While cancer immunotherapies are definitely becoming more de rigeur these days, that doesn’t mean that good old fashioned targeted therapies have been universally abandoned or forgotten, far from it.
Making strategic choices about how to differentiate targeted therapies is never easy
At recent meetings this year, my attention was caught by one target in particular, and despite its chequered history it seems to be making a comeback of sorts thanks to a more focused and tailored approach to therapy.
There is unlikely to be one panacea for everything, but what about going back to basics and matching patients to appropriate therapy based on the underlying biology and what the patiemt’s tumour is telling us? We should have more success doing that theoretically – is that actually the case in practice?
To illustrate this, we have a few examples to share from one particular niche in oncology that readers may find interesting and useful…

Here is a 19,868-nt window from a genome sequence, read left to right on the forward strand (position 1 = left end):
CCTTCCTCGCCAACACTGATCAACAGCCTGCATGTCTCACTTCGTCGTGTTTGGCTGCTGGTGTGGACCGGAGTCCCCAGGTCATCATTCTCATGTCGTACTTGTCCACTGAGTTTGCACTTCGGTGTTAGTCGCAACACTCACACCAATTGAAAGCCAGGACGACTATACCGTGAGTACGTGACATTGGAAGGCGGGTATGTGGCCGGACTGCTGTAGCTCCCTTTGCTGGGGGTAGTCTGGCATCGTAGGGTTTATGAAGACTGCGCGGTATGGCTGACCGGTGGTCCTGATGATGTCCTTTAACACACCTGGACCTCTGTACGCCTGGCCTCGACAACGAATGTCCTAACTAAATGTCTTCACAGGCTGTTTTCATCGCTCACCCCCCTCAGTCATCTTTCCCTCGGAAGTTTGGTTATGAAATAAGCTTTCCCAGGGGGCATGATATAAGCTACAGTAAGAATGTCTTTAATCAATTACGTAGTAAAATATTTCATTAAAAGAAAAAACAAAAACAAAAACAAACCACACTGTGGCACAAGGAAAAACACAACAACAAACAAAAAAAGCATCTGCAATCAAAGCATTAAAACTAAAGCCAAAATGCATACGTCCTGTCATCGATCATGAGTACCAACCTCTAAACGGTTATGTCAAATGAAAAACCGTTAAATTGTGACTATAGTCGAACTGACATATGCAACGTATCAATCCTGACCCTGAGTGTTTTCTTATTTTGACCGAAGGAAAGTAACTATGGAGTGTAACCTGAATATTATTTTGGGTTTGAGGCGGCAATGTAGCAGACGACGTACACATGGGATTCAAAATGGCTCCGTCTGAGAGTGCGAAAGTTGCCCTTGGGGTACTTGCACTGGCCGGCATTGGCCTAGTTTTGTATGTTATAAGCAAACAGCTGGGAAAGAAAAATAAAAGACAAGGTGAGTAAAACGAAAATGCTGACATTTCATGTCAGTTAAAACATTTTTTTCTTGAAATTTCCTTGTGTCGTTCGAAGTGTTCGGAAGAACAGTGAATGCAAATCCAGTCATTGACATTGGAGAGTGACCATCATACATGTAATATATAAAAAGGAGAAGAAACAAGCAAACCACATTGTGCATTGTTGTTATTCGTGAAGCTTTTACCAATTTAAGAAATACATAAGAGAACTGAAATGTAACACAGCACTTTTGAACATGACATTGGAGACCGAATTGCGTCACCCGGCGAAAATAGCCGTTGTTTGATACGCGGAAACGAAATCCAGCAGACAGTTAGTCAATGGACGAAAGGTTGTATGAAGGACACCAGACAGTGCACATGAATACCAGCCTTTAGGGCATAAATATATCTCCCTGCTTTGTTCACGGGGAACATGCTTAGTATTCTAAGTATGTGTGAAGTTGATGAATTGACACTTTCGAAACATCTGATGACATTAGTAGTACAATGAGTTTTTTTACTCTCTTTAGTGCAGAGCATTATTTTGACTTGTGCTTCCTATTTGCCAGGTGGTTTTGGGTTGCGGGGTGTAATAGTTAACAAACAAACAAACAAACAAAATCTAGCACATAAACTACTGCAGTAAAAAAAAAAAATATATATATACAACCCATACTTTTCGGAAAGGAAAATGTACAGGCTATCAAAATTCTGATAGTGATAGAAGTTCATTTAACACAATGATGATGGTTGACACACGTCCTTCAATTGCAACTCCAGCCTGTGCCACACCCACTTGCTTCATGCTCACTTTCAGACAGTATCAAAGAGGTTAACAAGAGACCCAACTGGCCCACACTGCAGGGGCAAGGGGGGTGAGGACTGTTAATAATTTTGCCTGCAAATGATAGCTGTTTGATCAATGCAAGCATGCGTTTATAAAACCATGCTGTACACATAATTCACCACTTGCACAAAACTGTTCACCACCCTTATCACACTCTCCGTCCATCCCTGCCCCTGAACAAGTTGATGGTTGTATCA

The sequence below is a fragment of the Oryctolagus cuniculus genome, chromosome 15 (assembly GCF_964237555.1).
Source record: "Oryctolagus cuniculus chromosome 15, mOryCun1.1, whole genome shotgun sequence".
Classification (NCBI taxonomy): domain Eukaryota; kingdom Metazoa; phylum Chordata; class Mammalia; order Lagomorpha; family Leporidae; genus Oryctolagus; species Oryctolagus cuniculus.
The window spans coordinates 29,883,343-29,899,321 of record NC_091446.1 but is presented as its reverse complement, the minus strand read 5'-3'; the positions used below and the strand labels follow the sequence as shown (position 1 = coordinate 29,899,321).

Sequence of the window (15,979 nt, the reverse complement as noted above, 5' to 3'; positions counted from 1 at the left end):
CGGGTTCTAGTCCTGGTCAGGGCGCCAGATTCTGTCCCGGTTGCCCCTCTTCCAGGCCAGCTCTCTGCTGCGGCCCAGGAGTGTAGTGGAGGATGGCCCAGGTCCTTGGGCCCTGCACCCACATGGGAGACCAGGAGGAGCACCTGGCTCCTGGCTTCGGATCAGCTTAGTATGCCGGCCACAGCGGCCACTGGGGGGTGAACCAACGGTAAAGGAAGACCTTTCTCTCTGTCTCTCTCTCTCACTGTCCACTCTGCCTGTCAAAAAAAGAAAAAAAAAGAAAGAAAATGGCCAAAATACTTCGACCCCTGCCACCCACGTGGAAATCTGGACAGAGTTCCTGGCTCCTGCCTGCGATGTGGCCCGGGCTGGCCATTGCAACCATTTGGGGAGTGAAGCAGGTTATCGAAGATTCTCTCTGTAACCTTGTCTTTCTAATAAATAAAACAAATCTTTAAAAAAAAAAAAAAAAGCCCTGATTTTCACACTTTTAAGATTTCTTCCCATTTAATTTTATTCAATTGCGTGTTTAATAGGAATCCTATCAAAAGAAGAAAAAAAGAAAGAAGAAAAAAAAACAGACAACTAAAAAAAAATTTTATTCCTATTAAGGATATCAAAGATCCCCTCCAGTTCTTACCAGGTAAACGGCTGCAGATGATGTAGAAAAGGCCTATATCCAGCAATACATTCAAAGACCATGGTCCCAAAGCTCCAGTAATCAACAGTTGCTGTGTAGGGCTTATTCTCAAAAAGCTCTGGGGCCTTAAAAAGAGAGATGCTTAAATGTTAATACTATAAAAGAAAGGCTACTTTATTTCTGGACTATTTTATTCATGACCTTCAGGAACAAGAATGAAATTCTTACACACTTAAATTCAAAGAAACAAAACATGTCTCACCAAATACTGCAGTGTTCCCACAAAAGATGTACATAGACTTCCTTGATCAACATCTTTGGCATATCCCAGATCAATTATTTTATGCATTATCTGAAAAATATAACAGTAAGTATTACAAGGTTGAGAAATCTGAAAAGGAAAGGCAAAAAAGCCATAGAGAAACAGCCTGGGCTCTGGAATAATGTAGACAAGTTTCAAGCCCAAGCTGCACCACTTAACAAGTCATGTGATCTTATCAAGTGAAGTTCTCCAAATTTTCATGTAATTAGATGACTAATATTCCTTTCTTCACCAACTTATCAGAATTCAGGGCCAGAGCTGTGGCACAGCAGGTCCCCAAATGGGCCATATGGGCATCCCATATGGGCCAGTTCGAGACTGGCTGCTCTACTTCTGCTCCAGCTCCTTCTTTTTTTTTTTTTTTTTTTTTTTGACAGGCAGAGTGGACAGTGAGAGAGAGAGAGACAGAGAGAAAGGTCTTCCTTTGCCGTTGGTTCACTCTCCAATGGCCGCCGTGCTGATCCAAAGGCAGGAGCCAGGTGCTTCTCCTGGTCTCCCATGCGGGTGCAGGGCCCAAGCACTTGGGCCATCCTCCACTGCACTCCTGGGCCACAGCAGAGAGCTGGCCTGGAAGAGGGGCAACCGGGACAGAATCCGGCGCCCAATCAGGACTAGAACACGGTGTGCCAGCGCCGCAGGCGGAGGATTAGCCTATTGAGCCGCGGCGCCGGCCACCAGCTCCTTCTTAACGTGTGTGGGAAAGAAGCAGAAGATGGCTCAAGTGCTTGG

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The potential of Clovis Oncology’s EGFR inhibitor rociletinib (formerly CO-1686) to treat T790M negative non-small cell lung cancer (NSCLC) was one of the interesting talking points of the recent JP Morgan Healthcare conference in San Francisco (JPM15).
At the JP Morgan Healthcare Conference (JPM15), Clovis presented updated data that shows some efficacy in those NSCLC patients who no longer respond to an EGFR inhibitor, but don’t have a T790M mutation (T790M negative). Both AstraZeneca’s competitor compound, AZD9291, and rociletinib shown considerable activity in those EFGR resistant patients who develop a T790M mutation and it’s likely they will both soon be approved in this indication, based on the encouraging data seen to date.
However, what is surprising and could be a key differentiation factor for Clovis, is if there is sufficient efficacy in T790M negative patients for use of the drug in this indication.
In this post, we discuss the potential of rociletinib in NSCLC T790M negative patients, whether thought leaders might use the drug in this indication, and delve deeper into the science behind the efficacy seen.
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